Keep politics, anger and hatred out of the house. They are toxic. Everyone needs to get through this, including your fellow citizens whom you may have been in the habit of loathing. There will be time and occasion, when this is over, to resume your contempt. For the moment, give up ranting on Facebook or Twitter. Keep politics, anger, and hatred alive. They are necessary. Use them to make calls to politicians who can send money and equipment to struggling workers, health care providers, and local governments. Campaign for and send money to candidates who believe in government. Be furious about the hollowing out of the civil service, contempt for science and expertise, political cowardice, and gilded-age levels of greed.

Everyone needs to get through this, including people whom you may have been in the habit of ignoring. There will be time and occasion, when this is over, to resume your complacency.
Believe in the Constitution. Read American history—especially about episodes of great crisis: the Civil War, the Great Depression. I am rereading Jean Edward Smith’s biography of Franklin D. Roosevelt, paying special attention to the ways in which he accommodated himself to his crippling polio. Fear the people who are trying to subvert the Constitution. Read the history of social and political upheaval—especially about episodes of great progress: Emancipation, the New Deal. I am rereading Franklin D. Roosevelt’s October 1936 speech, paying special attention to the way he welcomed the hatred of “the old enemies of peace— business and financial monopoly, speculation, reckless banking, class antagonism, sectionalism, war profiteering” and his promise to continue “an Administration which instead of twirling its thumbs has rolled up its sleeves.”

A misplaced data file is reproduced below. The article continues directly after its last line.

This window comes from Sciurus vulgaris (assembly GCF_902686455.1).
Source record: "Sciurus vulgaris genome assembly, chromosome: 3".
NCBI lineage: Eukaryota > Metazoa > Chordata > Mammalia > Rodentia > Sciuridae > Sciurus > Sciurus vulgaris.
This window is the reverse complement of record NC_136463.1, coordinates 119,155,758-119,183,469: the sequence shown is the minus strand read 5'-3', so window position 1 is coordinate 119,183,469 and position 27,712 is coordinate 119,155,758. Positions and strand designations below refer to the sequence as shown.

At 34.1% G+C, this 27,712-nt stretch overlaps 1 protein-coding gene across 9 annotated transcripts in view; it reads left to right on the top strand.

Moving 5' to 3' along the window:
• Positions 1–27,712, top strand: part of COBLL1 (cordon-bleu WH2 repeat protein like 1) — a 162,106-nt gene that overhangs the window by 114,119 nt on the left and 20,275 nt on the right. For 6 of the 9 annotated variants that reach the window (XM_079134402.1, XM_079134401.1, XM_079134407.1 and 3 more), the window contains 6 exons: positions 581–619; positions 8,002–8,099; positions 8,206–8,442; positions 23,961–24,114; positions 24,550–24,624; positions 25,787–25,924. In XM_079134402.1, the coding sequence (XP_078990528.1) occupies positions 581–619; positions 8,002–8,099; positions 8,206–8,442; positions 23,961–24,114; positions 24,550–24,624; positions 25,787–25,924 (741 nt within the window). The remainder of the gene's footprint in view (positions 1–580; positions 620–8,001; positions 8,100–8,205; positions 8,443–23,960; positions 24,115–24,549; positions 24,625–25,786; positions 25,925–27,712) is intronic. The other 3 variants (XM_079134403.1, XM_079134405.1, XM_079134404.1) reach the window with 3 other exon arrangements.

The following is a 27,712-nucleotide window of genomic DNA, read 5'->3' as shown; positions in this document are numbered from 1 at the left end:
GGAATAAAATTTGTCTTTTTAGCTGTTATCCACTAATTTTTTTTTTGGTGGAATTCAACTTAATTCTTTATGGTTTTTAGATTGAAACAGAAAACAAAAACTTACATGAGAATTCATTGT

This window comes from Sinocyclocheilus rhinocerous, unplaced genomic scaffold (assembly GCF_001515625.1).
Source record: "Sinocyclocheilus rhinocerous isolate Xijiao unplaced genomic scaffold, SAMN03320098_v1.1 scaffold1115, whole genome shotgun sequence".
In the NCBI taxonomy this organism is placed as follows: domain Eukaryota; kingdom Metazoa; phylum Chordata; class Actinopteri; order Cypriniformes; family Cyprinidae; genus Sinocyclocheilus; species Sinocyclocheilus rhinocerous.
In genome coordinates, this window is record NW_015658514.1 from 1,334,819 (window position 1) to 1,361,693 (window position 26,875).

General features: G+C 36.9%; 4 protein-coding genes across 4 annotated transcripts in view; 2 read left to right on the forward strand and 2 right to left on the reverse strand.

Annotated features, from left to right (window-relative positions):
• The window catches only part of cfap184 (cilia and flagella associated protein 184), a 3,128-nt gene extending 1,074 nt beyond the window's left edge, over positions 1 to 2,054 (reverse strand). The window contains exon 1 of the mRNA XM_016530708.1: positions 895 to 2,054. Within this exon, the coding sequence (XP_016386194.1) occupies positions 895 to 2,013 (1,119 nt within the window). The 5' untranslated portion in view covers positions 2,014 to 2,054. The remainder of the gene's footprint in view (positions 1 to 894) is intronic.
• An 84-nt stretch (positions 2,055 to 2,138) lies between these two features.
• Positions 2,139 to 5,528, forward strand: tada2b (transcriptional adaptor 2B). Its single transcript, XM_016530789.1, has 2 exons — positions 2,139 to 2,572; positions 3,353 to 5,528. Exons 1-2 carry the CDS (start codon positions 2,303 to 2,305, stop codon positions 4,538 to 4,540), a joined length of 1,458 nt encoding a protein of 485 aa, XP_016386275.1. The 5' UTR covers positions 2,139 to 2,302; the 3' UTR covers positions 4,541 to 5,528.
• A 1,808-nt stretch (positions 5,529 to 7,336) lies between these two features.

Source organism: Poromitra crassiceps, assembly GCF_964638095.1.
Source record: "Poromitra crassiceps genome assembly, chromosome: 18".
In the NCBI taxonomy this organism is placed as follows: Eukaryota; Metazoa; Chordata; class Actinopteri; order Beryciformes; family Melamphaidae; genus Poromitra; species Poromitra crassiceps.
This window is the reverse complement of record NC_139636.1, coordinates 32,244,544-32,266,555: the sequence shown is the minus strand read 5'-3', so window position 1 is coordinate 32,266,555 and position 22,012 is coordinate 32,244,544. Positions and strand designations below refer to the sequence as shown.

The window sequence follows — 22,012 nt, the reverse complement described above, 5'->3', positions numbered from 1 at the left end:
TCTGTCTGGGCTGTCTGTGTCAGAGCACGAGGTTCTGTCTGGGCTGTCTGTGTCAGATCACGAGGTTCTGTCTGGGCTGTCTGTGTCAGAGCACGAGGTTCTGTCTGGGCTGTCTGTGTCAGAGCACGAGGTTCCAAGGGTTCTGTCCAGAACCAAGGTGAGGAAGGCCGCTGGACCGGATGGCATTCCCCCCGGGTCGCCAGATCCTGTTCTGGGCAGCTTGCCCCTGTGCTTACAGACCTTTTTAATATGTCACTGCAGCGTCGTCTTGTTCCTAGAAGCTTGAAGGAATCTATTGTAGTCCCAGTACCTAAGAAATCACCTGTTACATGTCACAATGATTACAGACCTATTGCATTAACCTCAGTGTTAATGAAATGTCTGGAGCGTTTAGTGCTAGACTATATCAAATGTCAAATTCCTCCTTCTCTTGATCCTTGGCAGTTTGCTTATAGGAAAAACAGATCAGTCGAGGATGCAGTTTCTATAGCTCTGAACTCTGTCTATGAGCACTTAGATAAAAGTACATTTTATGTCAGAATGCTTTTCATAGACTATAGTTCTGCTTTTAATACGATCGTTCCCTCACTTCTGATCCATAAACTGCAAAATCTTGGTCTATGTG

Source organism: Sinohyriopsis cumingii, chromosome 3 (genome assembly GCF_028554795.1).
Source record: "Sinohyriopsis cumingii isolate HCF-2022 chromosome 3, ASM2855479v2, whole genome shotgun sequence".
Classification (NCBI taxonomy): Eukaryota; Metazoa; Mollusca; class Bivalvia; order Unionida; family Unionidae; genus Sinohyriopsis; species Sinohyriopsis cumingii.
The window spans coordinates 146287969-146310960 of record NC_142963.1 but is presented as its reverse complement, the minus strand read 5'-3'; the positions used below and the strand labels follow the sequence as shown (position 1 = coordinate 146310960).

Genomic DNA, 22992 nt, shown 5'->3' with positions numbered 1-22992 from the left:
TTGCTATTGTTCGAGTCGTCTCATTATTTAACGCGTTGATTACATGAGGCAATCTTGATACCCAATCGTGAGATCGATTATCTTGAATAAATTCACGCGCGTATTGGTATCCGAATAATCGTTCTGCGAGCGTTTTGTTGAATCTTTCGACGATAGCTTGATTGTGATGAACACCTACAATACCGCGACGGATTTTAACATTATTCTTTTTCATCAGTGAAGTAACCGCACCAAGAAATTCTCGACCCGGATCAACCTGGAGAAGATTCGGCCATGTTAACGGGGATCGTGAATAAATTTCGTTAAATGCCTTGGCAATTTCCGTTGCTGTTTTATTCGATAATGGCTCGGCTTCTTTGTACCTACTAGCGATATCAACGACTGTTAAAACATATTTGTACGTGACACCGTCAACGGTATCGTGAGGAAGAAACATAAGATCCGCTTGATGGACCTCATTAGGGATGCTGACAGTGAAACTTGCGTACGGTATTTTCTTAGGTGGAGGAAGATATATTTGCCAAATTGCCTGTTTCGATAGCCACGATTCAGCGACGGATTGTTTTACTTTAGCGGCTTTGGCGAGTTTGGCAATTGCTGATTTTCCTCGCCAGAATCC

If you’re with family, reading aloud to one another is the single most pleasant and effective way to get through a pandemic. Do it on a regular schedule, preferably in the evening before bed. “War and Peace” is perfect for reading aloud—don’t be discouraged by the first couple of chapters with their endless Russian patronymics. Jane Austen. Trollope. The prime Dickens, including “Great Expectations,” “David Copperfield” and “Oliver Twist.” My wife and I went through Herman Wouk’s “Winds of War” one winter with much pleasure. If you’re with family, reading aloud to one another might be something you enjoy. It might not. Do it if you have the energy after your 10-hour “essential worker” shift. “Go the F**k to Sleep” is perfect for reading aloud—don’t be discouraged by the swearing. Audre Lorde. Barbara Ehrenreich. Greta Thunberg. Chinua Achebe. The prime Dr. King, including “The Other America” and “I’ve Been to the Mountaintop.”